The singular “they” is a generic third-person singular pronoun in English. Use of the singular “they” is endorsed as part of APA Style because it is inclusive of all people and helps writers avoid making assumptions about gender. Although usage of the singular “they” was once discouraged in academic writing, many advocacy groups and publishers have accepted and endorsed it, including Merriam-Webster’s Dictionary.
- Always use a person’s self-identified pronoun, including when a person uses the singular “they” as their pronoun.
- Also use “they” as a generic third-person singular pronoun to refer to a person whose gender is unknown or irrelevant to the context of the usage.
- Do not use “he” or “she” alone as generic third-person singular pronouns. Use combination forms such as “he or she” and “she or he” only if you know that these pronouns match the people being described.
- Do not use combination forms such as “(s)he” and “s/he.”
- If you do not know the pronouns of the person being described, reword the sentence to avoid a pronoun or use the pronoun “they.”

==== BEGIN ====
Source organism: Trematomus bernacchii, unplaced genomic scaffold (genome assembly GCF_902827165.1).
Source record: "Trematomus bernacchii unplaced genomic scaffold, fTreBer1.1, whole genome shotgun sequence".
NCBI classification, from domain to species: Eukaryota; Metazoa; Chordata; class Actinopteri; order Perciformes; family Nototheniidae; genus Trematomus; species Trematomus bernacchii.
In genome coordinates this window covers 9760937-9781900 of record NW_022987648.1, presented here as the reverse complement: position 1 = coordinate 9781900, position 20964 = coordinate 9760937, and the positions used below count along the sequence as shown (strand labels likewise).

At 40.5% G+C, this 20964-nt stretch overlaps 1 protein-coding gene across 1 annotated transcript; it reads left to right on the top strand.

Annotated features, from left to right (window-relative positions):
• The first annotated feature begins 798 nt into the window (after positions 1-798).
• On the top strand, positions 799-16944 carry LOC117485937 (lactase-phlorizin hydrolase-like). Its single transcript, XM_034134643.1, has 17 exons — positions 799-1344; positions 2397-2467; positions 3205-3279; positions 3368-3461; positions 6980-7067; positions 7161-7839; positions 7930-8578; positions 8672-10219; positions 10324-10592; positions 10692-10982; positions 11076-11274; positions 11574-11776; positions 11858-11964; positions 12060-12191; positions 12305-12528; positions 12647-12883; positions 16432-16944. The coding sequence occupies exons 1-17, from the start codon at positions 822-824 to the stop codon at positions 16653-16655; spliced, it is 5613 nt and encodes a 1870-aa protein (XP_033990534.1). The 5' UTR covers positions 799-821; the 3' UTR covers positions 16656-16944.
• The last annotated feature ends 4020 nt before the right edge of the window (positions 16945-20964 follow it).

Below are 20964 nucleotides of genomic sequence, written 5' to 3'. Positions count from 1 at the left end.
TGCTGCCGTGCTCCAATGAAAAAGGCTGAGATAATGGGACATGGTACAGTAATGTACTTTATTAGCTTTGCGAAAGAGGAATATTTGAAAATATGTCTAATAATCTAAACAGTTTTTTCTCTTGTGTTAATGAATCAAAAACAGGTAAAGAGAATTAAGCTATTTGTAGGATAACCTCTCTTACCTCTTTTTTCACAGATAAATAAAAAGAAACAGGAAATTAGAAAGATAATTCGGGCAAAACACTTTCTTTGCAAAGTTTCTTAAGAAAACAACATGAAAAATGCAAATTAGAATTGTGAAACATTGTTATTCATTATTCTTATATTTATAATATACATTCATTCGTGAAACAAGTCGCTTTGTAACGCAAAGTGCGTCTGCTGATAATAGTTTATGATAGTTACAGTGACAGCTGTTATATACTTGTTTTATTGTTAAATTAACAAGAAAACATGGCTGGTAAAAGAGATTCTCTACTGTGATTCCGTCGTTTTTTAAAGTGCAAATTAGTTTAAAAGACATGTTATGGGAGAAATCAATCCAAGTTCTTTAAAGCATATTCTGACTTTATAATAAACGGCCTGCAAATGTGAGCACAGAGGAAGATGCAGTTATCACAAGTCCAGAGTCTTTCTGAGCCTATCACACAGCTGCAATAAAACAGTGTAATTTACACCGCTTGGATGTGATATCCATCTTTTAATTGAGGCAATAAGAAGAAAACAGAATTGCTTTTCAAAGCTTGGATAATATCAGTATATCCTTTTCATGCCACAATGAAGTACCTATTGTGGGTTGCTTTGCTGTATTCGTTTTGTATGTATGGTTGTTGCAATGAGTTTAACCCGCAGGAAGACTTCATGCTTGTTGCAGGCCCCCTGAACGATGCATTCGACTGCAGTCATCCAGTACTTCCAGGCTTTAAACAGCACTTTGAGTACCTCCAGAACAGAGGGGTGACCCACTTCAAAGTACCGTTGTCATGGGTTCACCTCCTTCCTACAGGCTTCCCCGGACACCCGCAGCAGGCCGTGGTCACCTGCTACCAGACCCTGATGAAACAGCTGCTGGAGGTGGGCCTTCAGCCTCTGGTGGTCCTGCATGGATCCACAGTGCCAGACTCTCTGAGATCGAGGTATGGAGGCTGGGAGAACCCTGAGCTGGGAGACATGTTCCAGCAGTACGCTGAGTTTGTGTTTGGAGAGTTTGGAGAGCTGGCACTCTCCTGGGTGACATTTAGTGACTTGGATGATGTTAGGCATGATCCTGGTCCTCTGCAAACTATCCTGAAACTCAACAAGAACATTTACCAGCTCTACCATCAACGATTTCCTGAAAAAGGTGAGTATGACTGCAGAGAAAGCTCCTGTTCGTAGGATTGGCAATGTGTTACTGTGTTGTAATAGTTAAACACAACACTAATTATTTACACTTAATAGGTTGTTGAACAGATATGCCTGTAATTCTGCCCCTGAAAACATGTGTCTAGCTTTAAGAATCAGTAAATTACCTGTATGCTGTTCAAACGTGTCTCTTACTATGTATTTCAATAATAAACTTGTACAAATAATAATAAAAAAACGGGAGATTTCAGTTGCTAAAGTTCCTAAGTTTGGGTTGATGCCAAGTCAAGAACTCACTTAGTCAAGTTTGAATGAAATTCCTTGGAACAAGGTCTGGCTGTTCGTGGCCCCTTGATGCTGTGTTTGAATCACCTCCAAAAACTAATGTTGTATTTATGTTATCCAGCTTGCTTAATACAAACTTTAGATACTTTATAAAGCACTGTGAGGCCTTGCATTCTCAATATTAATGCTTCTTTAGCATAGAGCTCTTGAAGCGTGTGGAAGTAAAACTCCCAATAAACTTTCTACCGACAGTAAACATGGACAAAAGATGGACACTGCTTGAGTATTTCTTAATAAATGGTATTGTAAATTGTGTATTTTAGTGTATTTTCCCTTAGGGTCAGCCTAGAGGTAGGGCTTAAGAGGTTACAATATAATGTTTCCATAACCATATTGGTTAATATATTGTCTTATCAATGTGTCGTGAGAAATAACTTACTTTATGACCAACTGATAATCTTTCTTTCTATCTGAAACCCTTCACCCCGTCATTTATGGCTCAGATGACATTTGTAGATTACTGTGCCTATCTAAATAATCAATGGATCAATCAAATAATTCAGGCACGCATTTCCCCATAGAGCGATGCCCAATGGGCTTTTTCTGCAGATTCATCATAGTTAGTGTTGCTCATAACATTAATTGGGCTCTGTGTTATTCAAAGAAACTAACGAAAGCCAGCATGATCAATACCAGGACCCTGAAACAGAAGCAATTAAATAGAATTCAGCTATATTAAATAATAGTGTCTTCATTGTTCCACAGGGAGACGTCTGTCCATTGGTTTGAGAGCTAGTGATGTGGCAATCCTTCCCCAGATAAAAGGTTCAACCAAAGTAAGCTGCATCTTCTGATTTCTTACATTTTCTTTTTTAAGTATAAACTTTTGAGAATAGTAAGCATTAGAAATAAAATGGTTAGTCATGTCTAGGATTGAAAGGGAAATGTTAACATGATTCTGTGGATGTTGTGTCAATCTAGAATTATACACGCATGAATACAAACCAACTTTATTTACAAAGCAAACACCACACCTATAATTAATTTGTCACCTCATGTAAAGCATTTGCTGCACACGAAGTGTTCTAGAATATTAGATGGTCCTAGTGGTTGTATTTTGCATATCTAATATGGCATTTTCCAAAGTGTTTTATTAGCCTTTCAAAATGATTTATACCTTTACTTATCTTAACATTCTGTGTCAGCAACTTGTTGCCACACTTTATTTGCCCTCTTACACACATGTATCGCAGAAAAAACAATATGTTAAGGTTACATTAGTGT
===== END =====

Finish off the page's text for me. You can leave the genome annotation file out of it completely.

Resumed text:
Forms of the singular “they”
Use following forms of the singular “they”:
|they||Casey is a gender-fluid person. They are from Texas and enjoy tacos.|
|them||Every client got a care package delivered to them.|
|their||Each child played with their parent.|
|theirs||The cup of coffee is theirs.|
|themselves (or themself)||A private person usually keeps to themselves [or themself].|
Here are some tips to help you use the proper forms:
- Use a plural verb form with the singular pronoun “they” (i.e., write “they are” not “they is”).
- Use a singular verb form with a singular noun (i.e., write “Casey is” or “a person is,” not “Casey are” or “a person are”).
- Both “themselves” and “themself” are acceptable as reflexive singular pronouns; however, “themselves” is currently the more common usage.
Alternatives to the generic singular “they”
If using the singular “they” as a generic third-person pronoun seems awkward, try rewording the sentence or using the plural.
|Rewording the sentence||I delivered a care package to the client.|
|Using the plural||Private people usually keep to themselves.|
However, do not use alternatives when people use “they” as their pronoun—always use the pronouns that people use to refer to themselves.